The Haunting of Hill House

If you are impatient waiting for Stranger Things to return then Netflix has the perfect time-killer in The Haunting of Hill House.

Inspired by the 1959 novel by Shirley Jackson, it has been given a Binge TV makeover with significant changes, but they are savvy enough to work in their own right.

Instead of a tale of strangers invited to a spooky house to prove the existence of the supernatural (Scooby Doo, where are are you?), our characters are siblings who once lived in the castle-like estate with their parents.

The 10 part drama is set over two time periods (Then / Now) which appear to be circa 1990s and 2018. Older and younger casts play the Crain children over the two periods. Hugh Crain (Henry Thomas) and his wife Olivia (Carla Gugino) are refurbishing Hill House with a dream to flip it and build their dream “forever” house.

They have 5 children Steven (Paxton Singleton), Shirley (Lulu Wilson), Theodora (Mckenna Grace), and twins Luke (Julian Hilliard) and Nell (Violet McGraw). But as things go bump in the night the younger children talk of seeing a “bent neck lady.” Without divulging too much, it all leads to terror and tragedy….

In the present era a lot has changed for the grown-up children. Steven (Michiel Huisman) is now an author of famous ghost books, including his autobiographical The Haunting of Hill House. Yet while the supernatural is all around him, Steven has never seen a ghost for himself. Shirley (Elizabeth Reaser) has become a funeral director and adopts a maternal role over her siblings. Both drive the narratives of this complex series.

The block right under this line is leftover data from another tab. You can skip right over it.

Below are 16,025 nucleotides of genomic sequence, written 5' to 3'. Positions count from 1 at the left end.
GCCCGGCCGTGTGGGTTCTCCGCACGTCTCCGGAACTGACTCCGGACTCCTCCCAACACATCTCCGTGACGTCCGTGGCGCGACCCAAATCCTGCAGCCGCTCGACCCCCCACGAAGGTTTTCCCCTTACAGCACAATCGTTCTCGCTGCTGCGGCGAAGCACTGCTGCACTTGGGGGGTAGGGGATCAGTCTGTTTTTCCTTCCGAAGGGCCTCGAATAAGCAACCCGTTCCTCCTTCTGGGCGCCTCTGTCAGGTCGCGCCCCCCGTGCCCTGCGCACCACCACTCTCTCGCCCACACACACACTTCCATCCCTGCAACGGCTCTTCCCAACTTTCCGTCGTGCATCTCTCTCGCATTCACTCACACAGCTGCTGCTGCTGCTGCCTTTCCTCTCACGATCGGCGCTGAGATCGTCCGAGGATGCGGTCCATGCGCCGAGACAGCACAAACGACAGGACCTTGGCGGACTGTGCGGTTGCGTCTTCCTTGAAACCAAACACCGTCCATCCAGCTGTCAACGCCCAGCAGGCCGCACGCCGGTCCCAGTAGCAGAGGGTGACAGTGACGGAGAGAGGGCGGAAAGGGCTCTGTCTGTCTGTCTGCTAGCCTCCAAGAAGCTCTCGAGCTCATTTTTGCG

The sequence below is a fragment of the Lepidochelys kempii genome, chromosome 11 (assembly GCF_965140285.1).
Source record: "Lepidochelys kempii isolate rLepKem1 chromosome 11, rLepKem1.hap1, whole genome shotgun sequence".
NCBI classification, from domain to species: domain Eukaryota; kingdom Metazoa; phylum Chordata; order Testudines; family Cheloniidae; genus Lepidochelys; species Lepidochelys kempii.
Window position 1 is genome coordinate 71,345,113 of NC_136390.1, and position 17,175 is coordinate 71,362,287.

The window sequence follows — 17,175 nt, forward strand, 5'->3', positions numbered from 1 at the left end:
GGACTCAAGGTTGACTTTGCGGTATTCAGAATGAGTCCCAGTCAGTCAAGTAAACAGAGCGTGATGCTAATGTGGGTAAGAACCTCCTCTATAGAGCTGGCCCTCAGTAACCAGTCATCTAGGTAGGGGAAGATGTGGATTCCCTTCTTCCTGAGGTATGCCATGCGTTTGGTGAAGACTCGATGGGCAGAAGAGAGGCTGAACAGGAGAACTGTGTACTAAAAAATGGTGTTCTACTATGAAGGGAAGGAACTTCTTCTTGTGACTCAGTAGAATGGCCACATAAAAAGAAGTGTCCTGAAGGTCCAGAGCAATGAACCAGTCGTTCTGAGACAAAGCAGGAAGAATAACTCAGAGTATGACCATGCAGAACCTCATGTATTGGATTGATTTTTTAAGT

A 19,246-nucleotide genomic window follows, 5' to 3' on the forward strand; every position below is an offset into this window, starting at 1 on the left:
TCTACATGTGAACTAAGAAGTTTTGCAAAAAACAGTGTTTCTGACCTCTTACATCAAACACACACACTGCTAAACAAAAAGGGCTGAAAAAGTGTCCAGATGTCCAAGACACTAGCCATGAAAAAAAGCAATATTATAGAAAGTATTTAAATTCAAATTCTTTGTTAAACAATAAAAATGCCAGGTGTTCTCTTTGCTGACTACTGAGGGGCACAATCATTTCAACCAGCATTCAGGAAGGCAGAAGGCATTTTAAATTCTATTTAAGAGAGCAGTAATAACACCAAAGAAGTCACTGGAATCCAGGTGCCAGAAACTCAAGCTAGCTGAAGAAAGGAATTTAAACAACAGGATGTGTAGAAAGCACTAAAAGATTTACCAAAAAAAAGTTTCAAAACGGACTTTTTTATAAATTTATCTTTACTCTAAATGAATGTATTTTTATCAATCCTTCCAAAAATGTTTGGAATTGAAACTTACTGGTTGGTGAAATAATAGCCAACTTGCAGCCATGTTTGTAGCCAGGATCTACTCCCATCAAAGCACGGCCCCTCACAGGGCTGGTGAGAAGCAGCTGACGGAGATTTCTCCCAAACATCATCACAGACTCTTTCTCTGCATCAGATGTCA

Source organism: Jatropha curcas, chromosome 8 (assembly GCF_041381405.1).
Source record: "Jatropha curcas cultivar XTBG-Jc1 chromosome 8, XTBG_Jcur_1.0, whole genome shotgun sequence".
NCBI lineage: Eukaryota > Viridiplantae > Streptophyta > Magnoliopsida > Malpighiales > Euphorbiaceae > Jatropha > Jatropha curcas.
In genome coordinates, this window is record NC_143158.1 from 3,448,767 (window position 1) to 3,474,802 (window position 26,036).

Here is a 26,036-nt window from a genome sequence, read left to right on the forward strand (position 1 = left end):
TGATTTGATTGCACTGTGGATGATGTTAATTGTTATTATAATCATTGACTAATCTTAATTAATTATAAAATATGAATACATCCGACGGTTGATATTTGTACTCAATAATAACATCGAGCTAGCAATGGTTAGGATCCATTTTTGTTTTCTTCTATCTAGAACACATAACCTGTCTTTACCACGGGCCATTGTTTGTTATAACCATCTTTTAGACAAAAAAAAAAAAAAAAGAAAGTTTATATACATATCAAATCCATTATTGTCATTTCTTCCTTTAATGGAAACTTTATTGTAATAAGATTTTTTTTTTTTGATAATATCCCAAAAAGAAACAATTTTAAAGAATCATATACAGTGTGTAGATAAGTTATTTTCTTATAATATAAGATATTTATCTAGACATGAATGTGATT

While Theodora (Kate Siegel) indulges in fast lesbian sex for platonic satisfaction, sister Nell (Victoria Pedretti) and Luke (Oliver Jackson-Cohen) are in much darker places. The family is also scattered across the US, with dad Hugh (Timothy Hutton) now living in Florida.

Getting your head around the time leaps and staying on top of the relationships takes some effort, but gradually gets easier. There are also a lot of holes to fill in. How did we get here? What happened in the house? But these lend themselves well to the binge model and the story chugs along with enough scary moments to entertain.

Michiel Huisman and especially Elizabeth Reaser step up as sympathetic characters with nuanced performers. Unlike Stranger Things there’s zero humour and at times it risks moments of melodrama, but for the most part stays the course.

More harrowing than horr-owing, The Haunting of Hill House has me hooked.

The Haunting of Hill House begins today on Netflix.

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